Every year the holidays are an exciting time that brings family and friends together to celebrate and reflect on the past year. This family-filled time can also bring the potential for spreading illness, but there are a few simple steps you can take now to keep you and your family healthy and happy during the holidays and kick off the new year right.
Get your regular check-up
Regular health check-ups, which can be done by your primary health care provider, are a good way to screen for and prevent health issues before they escalate. It is a good time to talk to your health care provider about health screenings for such things as high blood pressure and cholesterol, and check-ups are an important key to keeping you and your family on a healthy track . For more information on why regular check-ups are important and to learn more about the tests and exams to keep in mind, visit the Centers for Disease Control and Prevention (CDC) family health check-ups page: http://www.cdc.gov/family/checkup/index.htm.
Make sure your family is up to date with vaccinations
Vaccines are the best way to prevent and protect against infectious diseases such as pertussis, also known as whooping cough, as well as diphtheria and measles. In recent years, some of these vaccine-preventable diseases have been on the rise in the U.S. Therefore, it's important to talk to your healthcare provider about the vaccination schedule for you and your family to make sure you are up to date.
Keep in mind that vaccinations are not just for kids and seniors. There are vaccinations recommended for adults, including the adult tetanus, diphtheria and acellular pertussis (Tdap) vaccination. The CDC advises that adolescents receive the Tdap vaccine at 11-12 years then again every 10 years following [2,3]. It is essential for adults, especially new and expecting parents, to stay current with their Tdap vaccine to help protect their infants from potentially fatal diseases like pertussis. In fact, researchers found that when it could be determined how an infant caught pertussis, family members were responsible for spreading the disease to the baby in up to 80 percent of cases . More specifically, parents were responsible up to 50 percent of the time . For more information on pertussis visit SoundsofPertussis.com and for the CDC's current vaccine schedules visit www.cdc.gov/vaccines/schedules.
Eating healthy around the holidays is certainly not easy, but balance and moderation are key. To stave off those holiday pounds, try a few strategies such as: use a smaller plate, fill your plate with vegetables and salad before going onto the main course, and eat slower. Also, try to limit the intake of fats, salt and sugary foods . If you're preparing food, be sure to wash your hands and cooking area often, cook foods to the proper temperature and refrigerate all perishable foods . For more nutrition and healthy eating tips, visit www.eatright.org.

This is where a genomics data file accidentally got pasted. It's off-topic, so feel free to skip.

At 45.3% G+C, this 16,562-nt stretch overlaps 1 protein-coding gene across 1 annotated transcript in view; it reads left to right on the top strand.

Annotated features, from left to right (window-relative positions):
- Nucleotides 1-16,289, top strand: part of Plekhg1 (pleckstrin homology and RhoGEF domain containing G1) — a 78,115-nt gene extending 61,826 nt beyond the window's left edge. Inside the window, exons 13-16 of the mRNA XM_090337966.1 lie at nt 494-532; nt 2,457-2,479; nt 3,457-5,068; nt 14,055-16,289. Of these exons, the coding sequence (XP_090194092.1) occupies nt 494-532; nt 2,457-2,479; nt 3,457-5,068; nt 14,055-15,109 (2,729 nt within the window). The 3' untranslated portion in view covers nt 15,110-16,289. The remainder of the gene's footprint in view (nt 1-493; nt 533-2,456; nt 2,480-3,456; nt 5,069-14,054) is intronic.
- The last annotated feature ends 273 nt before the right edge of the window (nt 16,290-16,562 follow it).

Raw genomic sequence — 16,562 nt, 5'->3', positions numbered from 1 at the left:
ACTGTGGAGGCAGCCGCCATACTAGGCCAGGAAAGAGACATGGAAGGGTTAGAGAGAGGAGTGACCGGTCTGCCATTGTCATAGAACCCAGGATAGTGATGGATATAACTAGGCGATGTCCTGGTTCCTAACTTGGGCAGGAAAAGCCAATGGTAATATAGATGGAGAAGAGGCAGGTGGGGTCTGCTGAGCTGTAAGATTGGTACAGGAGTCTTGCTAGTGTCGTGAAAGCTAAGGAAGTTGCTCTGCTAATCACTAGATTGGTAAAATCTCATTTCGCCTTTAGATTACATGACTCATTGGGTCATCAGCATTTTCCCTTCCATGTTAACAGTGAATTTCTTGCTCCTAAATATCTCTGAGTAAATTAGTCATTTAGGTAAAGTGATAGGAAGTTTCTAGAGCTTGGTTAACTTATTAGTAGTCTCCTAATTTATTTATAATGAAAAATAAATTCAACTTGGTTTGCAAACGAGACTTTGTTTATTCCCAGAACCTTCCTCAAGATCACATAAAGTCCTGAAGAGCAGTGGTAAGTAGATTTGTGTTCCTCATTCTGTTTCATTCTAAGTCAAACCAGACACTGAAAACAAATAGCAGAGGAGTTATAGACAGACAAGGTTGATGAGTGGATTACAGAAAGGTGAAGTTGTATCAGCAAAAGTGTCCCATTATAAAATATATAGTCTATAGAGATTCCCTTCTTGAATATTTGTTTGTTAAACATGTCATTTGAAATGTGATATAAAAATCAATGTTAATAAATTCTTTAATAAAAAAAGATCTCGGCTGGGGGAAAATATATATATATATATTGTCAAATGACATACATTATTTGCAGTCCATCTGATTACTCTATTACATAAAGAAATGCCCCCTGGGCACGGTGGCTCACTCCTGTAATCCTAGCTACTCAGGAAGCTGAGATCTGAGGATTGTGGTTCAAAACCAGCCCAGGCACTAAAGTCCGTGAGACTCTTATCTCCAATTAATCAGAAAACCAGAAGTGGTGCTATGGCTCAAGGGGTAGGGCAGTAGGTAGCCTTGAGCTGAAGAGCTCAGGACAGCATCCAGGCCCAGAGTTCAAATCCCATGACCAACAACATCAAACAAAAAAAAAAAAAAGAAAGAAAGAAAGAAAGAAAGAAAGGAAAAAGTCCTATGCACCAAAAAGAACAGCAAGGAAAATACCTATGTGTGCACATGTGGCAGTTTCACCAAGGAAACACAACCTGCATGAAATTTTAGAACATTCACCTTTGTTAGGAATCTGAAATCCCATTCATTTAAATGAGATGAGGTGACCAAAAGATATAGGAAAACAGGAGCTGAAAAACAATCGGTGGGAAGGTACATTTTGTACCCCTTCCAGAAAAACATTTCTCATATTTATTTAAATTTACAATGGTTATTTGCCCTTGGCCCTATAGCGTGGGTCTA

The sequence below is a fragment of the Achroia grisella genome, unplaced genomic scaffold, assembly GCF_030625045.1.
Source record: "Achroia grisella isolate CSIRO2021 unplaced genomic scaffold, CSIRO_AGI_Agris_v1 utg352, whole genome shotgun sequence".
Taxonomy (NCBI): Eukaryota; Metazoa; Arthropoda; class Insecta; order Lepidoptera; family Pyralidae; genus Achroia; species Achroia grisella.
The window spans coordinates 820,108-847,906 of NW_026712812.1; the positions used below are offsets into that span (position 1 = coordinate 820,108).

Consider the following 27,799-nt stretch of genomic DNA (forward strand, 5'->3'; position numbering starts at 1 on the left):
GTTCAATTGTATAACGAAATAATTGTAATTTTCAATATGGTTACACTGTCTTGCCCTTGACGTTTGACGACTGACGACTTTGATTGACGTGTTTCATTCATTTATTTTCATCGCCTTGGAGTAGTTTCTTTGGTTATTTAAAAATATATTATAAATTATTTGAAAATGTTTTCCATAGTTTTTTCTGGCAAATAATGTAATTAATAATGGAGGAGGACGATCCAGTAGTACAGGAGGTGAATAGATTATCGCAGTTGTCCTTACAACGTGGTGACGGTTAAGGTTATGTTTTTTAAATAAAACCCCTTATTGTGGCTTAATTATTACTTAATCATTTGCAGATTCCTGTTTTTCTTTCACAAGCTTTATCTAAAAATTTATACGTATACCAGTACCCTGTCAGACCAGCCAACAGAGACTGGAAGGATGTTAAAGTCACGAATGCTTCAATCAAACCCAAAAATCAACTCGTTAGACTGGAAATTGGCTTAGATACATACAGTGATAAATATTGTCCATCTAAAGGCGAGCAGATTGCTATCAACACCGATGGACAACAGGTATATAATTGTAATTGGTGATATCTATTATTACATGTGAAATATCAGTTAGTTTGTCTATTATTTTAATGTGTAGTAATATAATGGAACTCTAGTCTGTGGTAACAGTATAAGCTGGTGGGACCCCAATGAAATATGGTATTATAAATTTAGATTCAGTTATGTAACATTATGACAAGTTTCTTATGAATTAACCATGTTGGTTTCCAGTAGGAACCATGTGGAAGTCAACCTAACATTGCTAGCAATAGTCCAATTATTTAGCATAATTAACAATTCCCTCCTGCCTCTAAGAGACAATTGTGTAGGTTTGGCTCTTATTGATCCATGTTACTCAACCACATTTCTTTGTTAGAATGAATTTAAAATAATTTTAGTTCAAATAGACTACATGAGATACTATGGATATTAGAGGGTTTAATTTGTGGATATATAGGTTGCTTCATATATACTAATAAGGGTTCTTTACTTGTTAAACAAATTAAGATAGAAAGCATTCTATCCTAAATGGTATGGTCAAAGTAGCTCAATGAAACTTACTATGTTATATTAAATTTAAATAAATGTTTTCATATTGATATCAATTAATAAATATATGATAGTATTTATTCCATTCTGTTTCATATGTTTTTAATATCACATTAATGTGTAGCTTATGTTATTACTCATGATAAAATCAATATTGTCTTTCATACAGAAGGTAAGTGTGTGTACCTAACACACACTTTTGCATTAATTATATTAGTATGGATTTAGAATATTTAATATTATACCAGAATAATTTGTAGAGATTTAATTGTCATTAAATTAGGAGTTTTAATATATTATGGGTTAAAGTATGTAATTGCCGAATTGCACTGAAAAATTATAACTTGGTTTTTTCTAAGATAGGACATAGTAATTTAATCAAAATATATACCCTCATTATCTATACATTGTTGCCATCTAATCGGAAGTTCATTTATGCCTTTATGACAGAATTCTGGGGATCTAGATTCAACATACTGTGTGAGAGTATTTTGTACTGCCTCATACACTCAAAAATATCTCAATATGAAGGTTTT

Colder weather in many parts of the country this time of year makes it more difficult to get outside to exercise and be active. But it is recommended that adults are active for two and a half hours a week while kids and teens are active for at least one hour a day . After the big holiday meal, get the whole family to walk around the neighborhood, build a snowman, or play ball in the backyard. Regular physical activity helps improve your overall health and lowers your risk for many chronic diseases . The CDC has more information, including physical activity guidelines here: www.cdc.gov/physicalactivity/everyone/guidelines.
As a mom, I understand the importance of keeping yourself and your family as healthy as possible. There are many different precautions you can take to stay on top of your family's health, and these tips are just a few ways you can get started. For more tips visit the CDC's Family Health pages: www.cdc.gov/family/healthyoccasions.
Dr. Dolan is an obstetrician gynecologist and clinical geneticist and she serves as a medical advisor to March of Dimes. Sounds of Pertussis® is a national education campaign from Sanofi Pasteur and the March of Dimes to help raise awareness about the potential dangers of pertussis and the importance of adult Tdap vaccination. Please visit www.SoundsofPertussis.com to learn more about pertussis and the Sounds of Pertussis Campaign.
1. Centers for Disease Control and Prevention (CDC). Holiday Health and Safety Tips. http://www.cdc.gov/family/holiday/index.htm. Accessed November 4, 2014.
2. Centers for Disease Control and Prevention (CDC). 2014 Recommended Immunizations for Children from 7 Through 18 years old. http://www.cdc.gov/vaccines/who/teens/downloads/parent-version-schedule-7-18yrs.pdf. Accessed November 4, 2014.
3. Centers for Disease Control and Prevention (CDC). 2014 Recommended Immunizations for Adults: By Age. http://www.cdc.gov/vaccines/schedules/downloads/adult/adult-schedule-easy-read.pdf. Accessed November 4, 2014.
4. Bisgard KM, Pascual FB, Ehresmann KR et al. Infant pertussis: who was the source? Pediatr Infect Dis J. 2004;23(11):985-9. https://www.vaxserve.com/assets/pdf/library/infant_pertussis_source.pdf. Accessed November 4, 2014.
5. Wendelboe AM, Njamkempo E, Bourillon A et al. Transmission of Bordetella pertussis to young infants. Pediatr Infect Dis J. 2007;26(4):293-9. http://www.medscape.com/viewarticle/555372. Accessed November 4, 2014.
6. Centers for Disease Control and Prevention (CDC). How much physical activity do you need? http://www.cdc.gov/physicalactivity/everyone/guidelines/index.html. Accessed November 4, 2014.